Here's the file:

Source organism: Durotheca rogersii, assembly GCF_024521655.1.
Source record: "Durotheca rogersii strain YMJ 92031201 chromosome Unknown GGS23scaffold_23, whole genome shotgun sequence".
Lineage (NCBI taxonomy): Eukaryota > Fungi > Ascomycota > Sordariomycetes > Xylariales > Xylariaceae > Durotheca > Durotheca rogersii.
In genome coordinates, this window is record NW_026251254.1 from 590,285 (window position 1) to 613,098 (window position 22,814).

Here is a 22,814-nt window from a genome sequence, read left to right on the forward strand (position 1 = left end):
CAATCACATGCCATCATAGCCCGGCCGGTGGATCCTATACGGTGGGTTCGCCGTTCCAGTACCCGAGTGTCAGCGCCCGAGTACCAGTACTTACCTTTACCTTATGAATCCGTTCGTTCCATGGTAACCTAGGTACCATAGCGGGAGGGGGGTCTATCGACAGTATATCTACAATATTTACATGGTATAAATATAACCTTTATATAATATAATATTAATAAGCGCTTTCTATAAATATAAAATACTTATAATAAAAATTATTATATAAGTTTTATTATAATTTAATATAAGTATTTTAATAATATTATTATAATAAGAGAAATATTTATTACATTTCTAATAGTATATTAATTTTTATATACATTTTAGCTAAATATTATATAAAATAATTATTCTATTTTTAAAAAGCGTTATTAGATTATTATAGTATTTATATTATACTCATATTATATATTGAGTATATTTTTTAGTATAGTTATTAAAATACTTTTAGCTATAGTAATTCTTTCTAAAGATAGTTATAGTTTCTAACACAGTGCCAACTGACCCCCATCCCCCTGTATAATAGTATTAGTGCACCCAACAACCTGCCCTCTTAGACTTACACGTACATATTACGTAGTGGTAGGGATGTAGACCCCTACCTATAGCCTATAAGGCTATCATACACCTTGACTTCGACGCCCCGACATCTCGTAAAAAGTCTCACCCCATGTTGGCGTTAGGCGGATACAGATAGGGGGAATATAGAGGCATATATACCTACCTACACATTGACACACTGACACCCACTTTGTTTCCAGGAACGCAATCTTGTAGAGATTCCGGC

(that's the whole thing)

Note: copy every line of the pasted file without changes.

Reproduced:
Source organism: Durotheca rogersii, assembly GCF_024521655.1.
Source record: "Durotheca rogersii strain YMJ 92031201 chromosome Unknown GGS23scaffold_23, whole genome shotgun sequence".
Lineage (NCBI taxonomy): Eukaryota > Fungi > Ascomycota > Sordariomycetes > Xylariales > Xylariaceae > Durotheca > Durotheca rogersii.
In genome coordinates, this window is record NW_026251254.1 from 590,285 (window position 1) to 613,098 (window position 22,814).

Here is a 22,814-nt window from a genome sequence, read left to right on the forward strand (position 1 = left end):
CAATCACATGCCATCATAGCCCGGCCGGTGGATCCTATACGGTGGGTTCGCCGTTCCAGTACCCGAGTGTCAGCGCCCGAGTACCAGTACTTACCTTTACCTTATGAATCCGTTCGTTCCATGGTAACCTAGGTACCATAGCGGGAGGGGGGTCTATCGACAGTATATCTACAATATTTACATGGTATAAATATAACCTTTATATAATATAATATTAATAAGCGCTTTCTATAAATATAAAATACTTATAATAAAAATTATTATATAAGTTTTATTATAATTTAATATAAGTATTTTAATAATATTATTATAATAAGAGAAATATTTATTACATTTCTAATAGTATATTAATTTTTATATACATTTTAGCTAAATATTATATAAAATAATTATTCTATTTTTAAAAAGCGTTATTAGATTATTATAGTATTTATATTATACTCATATTATATATTGAGTATATTTTTTAGTATAGTTATTAAAATACTTTTAGCTATAGTAATTCTTTCTAAAGATAGTTATAGTTTCTAACACAGTGCCAACTGACCCCCATCCCCCTGTATAATAGTATTAGTGCACCCAACAACCTGCCCTCTTAGACTTACACGTACATATTACGTAGTGGTAGGGATGTAGACCCCTACCTATAGCCTATAAGGCTATCATACACCTTGACTTCGACGCCCCGACATCTCGTAAAAAGTCTCACCCCATGTTGGCGTTAGGCGGATACAGATAGGGGGAATATAGAGGCATATATACCTACCTACACATTGACACACTGACACCCACTTTGTTTCCAGGAACGCAATCTTGTAGAGATTCCGGC